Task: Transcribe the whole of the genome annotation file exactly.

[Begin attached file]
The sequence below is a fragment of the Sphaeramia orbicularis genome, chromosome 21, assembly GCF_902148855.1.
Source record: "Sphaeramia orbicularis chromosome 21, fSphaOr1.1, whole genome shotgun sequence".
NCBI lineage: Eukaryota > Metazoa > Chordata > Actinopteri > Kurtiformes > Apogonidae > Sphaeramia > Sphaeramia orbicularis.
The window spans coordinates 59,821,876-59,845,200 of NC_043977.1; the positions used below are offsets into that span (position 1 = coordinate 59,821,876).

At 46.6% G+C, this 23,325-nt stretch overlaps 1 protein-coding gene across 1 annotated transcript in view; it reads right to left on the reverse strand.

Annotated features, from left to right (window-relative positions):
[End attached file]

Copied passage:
The sequence below is a fragment of the Sphaeramia orbicularis genome, chromosome 21, assembly GCF_902148855.1.
Source record: "Sphaeramia orbicularis chromosome 21, fSphaOr1.1, whole genome shotgun sequence".
NCBI lineage: Eukaryota > Metazoa > Chordata > Actinopteri > Kurtiformes > Apogonidae > Sphaeramia > Sphaeramia orbicularis.
The window spans coordinates 59,821,876-59,845,200 of NC_043977.1; the positions used below are offsets into that span (position 1 = coordinate 59,821,876).

At 46.6% G+C, this 23,325-nt stretch overlaps 1 protein-coding gene across 1 annotated transcript in view; it reads right to left on the reverse strand.

Annotated features, from left to right (window-relative positions):